Articles Posted in Public Records

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Public officials who say something stupid or corrupt often don’t use their work computer.

The device du jour for sending incriminating or embarrassing messages has become the “personal” computer or smartphone.

Recent revelations of such incriminating or embarrassing e-mails by aides to Governor Chris Christie of New Jersey and Scott Walker of Wisconsin have shone a bright spotlight on the extent to which public officials are attempting to use “private” electronic devices to conduct public business, and to evade disclosure of their writings. The revelations also raise the issue of whether such e-mails and texts are covered by states’ public records laws.

In Wisconsin, newly-released e-mails showed that Gov. Walker’s aides did campaign business on government time. An investigation revealed that some of Mr. Walker’s aides while he was a county executive routinely used personal laptop computers, a non-county computer network, and private Yahoo and Google e-mail accounts to conduct campaign-related business while at work. His chief of staff forwarded a chain e-mail to undisclosed recipients that concluded, “I can handle being a black, disabled, one-armed, drug-addicted, Jewish homosexual on a pacemaker who is H.I.V.-positive, bald, orphaned, unemployed, lives in a slum, and has a Mexican boyfriend, but please, Oh dear God, please don’t tell me I’m a Democrat.”

Gov. Christie’s aides used various e-mail accounts while orchestrating lane closures in the George Washington Bridge scandal that has jeopardized Christie’s Presidential ambitions.
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Income inequality is one of the biggest issues in the country.

The University of California Regents recently joined that issue squarely on the side of the billionaires, and against everyone else — including taxpayers — in a case involving the degree of transparency which should be allowed into the university’s venture capital investments.

In a recent court case, Regents of the University of California v. Superior Court, the Regents coddled two of the richest venture capital funds, Sequoia Capital and Kleiner Perkins Caulfield & Byers, by spending taxpayer money to hide the individual fund performance of UC’s investments in those two well-connected and fabulously-rich firms.

In the insular world of the Regents, if a billionaire venture capitalist says “jump,” the Regents ask “how high”? The Regents count themselves lucky if they can give the venture capital firms tens of millions of taxpayer dollars.

If the name Kleiner Perkins sounds familiar, it should. The firm’s co-founder, Tom Perkins, who is worth an estimated $8 billion, recently made news by comparing those who wonder about income inequality to Nazis. Perkins said in a letter to the Wall Street Journal, “I would call attention to the parallels of fascist Nazi Germany to its war on its ‘one percent,’ namely its Jews, to the progressive war on the American one percent, namely the ‘rich.'”

It’s easy to see why Mr. Perkins feels persecuted, since he’s down to his last $8 billion. And it’s easy to see why the UC Regents would spend taxpayer money to help out the Kleiner Perkins firm, given the firm’s dire financial situation. Of course, Kleiner Perkins may need to hold on to some of its money since it’s now fighting a gender discrimination suit brought by a former partner, Ellen Pao.
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A Los Angeles judge has issued what may be the last ruling in a years-long battle for pension transparency in California.

Superior Court Judge James Chalfant held on November 15 that the Los Angeles Times is entitled to know not just the names and pensions of retired Los Angeles County employees, but also their start date, years of service at retirement, service years they “purchased,” benefit payment options, the formula used to calculate the benefits, and their gross medical benefits. His ruling became final on December 13.

The Los Angeles County Employees Retirement Association (“LACERA”) had, for two years, resisted turning over even the names of pension recipients. Finally, after three separate 2011 Court of Appeal decisions held that names and pension amounts must be disclosed, LACERA agreed to disclose the names of its pension recipients, but still balked at disclosing other information like years of service, pension formula and medical benefits received.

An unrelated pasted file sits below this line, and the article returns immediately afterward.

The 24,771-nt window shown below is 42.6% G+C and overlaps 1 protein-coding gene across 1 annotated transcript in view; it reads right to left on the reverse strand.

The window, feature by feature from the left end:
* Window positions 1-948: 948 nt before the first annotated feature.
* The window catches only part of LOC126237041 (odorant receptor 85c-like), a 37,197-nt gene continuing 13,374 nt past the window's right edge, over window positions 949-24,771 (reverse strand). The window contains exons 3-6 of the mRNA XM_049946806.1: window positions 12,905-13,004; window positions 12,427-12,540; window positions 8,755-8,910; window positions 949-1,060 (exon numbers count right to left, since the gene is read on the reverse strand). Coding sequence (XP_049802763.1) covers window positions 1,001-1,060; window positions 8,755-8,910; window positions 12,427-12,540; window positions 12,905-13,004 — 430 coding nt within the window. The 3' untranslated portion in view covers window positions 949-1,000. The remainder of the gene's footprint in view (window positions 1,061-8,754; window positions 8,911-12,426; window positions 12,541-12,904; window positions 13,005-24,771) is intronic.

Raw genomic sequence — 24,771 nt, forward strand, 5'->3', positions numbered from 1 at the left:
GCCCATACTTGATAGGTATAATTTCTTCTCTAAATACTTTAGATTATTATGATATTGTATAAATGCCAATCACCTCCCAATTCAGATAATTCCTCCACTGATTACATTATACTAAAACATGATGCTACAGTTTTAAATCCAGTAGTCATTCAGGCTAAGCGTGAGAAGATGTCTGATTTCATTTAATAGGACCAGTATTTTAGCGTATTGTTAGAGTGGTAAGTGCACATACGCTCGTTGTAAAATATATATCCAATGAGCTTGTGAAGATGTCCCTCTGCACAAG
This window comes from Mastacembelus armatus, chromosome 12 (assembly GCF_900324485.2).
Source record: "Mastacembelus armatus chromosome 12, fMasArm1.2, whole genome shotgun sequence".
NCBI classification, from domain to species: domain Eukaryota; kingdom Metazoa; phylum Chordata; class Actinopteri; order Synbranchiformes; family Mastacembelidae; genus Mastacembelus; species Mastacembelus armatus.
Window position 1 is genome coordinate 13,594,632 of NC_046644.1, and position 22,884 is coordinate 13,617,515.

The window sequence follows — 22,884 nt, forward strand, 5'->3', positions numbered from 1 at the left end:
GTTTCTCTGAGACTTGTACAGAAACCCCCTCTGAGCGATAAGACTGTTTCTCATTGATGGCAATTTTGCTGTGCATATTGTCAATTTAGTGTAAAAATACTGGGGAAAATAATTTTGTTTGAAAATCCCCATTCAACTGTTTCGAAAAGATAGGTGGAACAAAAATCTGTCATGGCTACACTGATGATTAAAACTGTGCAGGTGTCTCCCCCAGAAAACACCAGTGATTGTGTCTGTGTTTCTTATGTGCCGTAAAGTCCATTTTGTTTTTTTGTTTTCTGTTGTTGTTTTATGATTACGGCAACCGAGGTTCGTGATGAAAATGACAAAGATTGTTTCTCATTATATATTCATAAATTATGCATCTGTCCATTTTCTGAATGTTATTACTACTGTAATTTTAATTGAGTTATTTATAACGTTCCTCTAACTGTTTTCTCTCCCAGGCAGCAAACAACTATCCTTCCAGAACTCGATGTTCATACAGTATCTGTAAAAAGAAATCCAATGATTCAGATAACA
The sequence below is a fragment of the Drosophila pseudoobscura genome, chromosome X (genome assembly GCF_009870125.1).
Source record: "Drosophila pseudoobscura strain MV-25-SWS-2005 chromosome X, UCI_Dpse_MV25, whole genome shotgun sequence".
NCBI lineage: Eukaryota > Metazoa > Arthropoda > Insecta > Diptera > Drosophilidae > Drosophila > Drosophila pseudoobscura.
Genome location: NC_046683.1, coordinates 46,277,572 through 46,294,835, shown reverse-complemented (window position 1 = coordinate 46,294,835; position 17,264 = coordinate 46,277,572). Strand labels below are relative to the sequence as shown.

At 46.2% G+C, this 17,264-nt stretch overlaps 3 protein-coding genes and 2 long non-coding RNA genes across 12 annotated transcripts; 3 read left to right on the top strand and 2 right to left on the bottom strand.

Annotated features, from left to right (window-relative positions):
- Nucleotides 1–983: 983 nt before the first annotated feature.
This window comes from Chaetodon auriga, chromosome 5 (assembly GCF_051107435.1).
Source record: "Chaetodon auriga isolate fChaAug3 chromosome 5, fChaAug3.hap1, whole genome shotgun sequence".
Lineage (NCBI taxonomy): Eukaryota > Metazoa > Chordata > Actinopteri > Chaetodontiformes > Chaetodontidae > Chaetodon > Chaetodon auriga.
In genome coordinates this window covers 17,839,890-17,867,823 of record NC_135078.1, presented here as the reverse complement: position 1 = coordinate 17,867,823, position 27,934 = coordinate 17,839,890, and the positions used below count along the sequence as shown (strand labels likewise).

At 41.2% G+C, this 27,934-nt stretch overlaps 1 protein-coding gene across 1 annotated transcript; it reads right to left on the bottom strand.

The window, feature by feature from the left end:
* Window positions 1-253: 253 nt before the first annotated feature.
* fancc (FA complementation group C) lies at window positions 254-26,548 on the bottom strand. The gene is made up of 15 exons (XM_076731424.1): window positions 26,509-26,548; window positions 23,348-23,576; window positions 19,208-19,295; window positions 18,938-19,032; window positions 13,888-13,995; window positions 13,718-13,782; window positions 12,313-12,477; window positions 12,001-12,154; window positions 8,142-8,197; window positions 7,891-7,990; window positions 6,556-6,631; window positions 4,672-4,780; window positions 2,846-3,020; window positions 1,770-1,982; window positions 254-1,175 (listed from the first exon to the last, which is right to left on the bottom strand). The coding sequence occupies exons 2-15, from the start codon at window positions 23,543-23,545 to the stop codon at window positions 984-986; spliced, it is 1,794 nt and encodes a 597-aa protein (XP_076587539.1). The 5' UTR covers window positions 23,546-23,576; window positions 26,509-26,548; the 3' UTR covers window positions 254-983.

Judge Chalfant’s 14-page, single-spaced decision interpreted the three Court of Appeal decisions and found that the public had a right to know not only how much a public employee’s pension is, but also how it’s calculated. He agreed with newspaper reporters and taxpayer advocates who testified that without knowing how a pension is calculated, the public is unable to determine whether a pension has been “spiked” by adding perks to a last year’s salary, or “purchasing” service time. “A retiree member’s election of retirement options is a necessary component in the calculation of his or her retirement benefits in which the public has a legitimate interest,” Judge Chalfant ruled. “A retiree’s years of service at retirement, service years purchased, benefit payment options, and the formula used to calculate the benefit all must be disclosed…LACERA’s calculation of retirement benefits cannot be evaluated without this information.”

LACERA has stated it will not appeal Judge Chalfant’s ruling and that it will turn over the records by February 15.

Many of LACERA’s tens of thousands of retirees receive six-figure pensions, and at the state level California Governor Jerry Brown has called for raising the retirement age and trimming pension formulas to help the cash-strapped state balance its budget and avoid ever-deepening cuts to education and other services.
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There’s an old saying: I may not agree with what you say, but I will defend to the death your right to say it.

Add to that: transparency may not always be convenient, but it’s important to government.

This occurred to me recently in a case I am handling for the Los Angeles Times. The Times is suing the LA county retirement system for records of pensions paid to its tens of thousands of retirees. The system, LACERA, fought against disclosure for over a year and a half before finally relenting (in part) in the face of three court decisions ruling that the names and pension amounts of retirees must be disclosed.

Before anything was disclosed, a police union filed a lawsuit trying to block disclosure, claiming that some of its members might be “undercover retirees” who would be endangered by disclosure. Meanwhile, LACERA sent a letter to its members telling them it had to disclose their names and pension amounts. Its call center got jammed.
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A San Francisco appellate court on August 26 handed a third victory to open government advocates wanting to know who’s receiving county pensions.